Thursday, July 21, 2011

New Oregon State Park in works--but no hookups

Oregon State Parks officials are in the process of closing a deal on over 8,000 acres of ranchland 60 miles southeast of The Dalles. The acreage, running alongside the John Day River, will become Oregon's second largest State Park, dubbed Cottonwood Canyon. The new park is slated to open in
September of 2013. Although 8,000 acres is large amount of land, it's possible the state will wrangle a deal with the the Bureau of Land Management (BLM) to mix in another 10,000 acres of federal land from their jurisdiction.

What will this new park be like? In the view of Park's officials, "development" of the land itself will be minimal. The major constructs will be the visitor center at State Highway 206 where it crosses the John Day. There, plans call for a "small campground" and a boat launch. Six miles farther downstream in the Hay Creek area, plans call for another campground, although this will be a "walk in" camp.

For RVers, the question is: What kind of amenities will we find? RVers will be welcomed, but don't look to see full hookups. Whether that means electrical will be available for the high temps of summer remains to be seen, but full hookups are out.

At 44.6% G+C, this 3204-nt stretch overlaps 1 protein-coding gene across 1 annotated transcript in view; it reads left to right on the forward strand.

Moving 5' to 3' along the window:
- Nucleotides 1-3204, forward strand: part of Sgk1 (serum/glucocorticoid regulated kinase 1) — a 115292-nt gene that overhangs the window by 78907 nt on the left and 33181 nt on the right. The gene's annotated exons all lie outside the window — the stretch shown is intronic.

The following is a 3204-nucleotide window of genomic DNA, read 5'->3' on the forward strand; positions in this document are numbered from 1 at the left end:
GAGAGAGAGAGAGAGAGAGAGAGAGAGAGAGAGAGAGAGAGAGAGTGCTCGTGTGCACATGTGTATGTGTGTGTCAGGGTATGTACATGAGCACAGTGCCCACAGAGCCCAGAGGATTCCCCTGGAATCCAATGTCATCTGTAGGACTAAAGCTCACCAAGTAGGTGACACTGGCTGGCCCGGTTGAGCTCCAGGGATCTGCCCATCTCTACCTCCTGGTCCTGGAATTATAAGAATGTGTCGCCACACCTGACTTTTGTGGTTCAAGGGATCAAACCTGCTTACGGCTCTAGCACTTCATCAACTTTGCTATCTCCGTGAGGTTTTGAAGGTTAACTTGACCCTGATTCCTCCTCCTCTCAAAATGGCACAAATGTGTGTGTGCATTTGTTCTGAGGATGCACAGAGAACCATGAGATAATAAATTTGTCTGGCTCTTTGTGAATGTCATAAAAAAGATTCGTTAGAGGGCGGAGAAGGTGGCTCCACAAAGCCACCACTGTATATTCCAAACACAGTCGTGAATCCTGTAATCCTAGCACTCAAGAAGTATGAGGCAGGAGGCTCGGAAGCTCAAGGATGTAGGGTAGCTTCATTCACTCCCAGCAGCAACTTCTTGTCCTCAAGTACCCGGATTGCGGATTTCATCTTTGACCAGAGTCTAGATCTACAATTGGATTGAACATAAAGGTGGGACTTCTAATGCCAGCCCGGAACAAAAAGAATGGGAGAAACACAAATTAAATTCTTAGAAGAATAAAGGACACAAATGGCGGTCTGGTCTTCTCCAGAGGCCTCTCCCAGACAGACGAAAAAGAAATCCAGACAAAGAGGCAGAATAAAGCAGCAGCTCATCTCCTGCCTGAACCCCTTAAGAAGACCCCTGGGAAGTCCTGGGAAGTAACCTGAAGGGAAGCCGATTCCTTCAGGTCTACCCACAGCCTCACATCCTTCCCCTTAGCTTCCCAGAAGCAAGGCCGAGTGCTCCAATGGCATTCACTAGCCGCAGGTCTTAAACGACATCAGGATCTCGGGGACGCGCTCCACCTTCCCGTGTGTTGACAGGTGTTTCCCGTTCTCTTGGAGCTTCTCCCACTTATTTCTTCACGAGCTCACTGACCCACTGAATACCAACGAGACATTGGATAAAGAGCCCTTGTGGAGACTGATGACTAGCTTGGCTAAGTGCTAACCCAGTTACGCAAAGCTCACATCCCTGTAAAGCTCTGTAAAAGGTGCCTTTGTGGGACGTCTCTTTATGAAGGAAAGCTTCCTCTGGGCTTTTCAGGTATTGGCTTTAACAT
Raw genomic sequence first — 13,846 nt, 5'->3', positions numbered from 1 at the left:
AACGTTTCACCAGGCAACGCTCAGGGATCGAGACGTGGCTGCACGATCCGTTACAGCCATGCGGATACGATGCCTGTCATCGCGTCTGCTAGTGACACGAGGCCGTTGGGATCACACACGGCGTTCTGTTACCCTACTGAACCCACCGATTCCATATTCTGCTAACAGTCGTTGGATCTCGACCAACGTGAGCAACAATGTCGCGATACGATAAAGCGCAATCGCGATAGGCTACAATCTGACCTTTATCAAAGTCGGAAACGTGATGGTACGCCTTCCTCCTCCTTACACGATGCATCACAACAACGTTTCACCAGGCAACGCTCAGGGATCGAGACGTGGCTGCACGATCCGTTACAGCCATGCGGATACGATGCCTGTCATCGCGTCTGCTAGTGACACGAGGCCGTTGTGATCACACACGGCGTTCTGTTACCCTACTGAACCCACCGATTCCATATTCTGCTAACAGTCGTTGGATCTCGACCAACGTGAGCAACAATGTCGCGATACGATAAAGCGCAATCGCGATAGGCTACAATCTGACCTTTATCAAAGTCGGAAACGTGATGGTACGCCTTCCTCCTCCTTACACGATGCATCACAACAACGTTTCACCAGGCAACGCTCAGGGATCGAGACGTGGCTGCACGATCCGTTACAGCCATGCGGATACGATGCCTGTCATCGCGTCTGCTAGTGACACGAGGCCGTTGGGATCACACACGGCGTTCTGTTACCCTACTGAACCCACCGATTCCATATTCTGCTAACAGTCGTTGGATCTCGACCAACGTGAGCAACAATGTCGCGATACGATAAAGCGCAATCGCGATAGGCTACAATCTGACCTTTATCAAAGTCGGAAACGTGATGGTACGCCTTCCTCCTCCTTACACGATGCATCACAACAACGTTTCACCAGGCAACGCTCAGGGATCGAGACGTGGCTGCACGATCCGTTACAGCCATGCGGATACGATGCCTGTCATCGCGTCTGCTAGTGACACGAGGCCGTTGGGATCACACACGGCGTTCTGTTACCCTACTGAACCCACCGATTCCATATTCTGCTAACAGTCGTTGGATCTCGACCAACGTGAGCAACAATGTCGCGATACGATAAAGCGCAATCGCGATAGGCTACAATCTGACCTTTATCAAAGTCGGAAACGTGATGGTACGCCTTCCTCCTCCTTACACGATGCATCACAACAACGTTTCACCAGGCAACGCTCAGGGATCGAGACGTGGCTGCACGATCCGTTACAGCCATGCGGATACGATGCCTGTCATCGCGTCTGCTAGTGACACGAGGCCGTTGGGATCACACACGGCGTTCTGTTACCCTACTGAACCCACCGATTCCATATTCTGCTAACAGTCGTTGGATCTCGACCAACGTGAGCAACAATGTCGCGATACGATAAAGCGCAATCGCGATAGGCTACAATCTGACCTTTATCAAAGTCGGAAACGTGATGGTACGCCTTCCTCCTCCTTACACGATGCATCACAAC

State planners are looking at recreational values that center on the river, including the possibility of concessions operated float trips, and hiking trails through the grasslands of the area. Horses and riders are another possible constituency that will look to the new park. From the looks of the park's blog, they'll be plenty of wildlife and bird watching to be done.

We'll keep you posted as more information on the development of this new park becomes available.

photos: oregon parks and recreation

Thursday, July 7, 2011

RV tips for Idaho state parks

Idaho may be famous for potatoes, but for RVers, camping should rank right up there. From quiet river or lakeside fishing holes, to spectacular mountain views, the Gem State has it. Planning on a little RVing in Idaho? Here are a few tips:

Camping Rates: While some states are predictable when it comes to rates, not so in Idaho. State park camping fees vary from park to park, and you could be in for a surprise. To cut the surprise element out, point your web browser to the state's official park web site here. Once there, click the "find a park" function and get thee to the park of your choice. Now click on the "stay overnight" tab to find out your fee.

Internet: If you've to to have your Internet fix, TK Idaho State Parks now have wifi access through a commercial provider. The first 20 minutes on-line are free, afterwards a $3 daily access fee applies. For a map of state parks currently providing access (and a list of "coming soons") click to this website.

Farragut State Park, Athol, Idaho, David Blaine on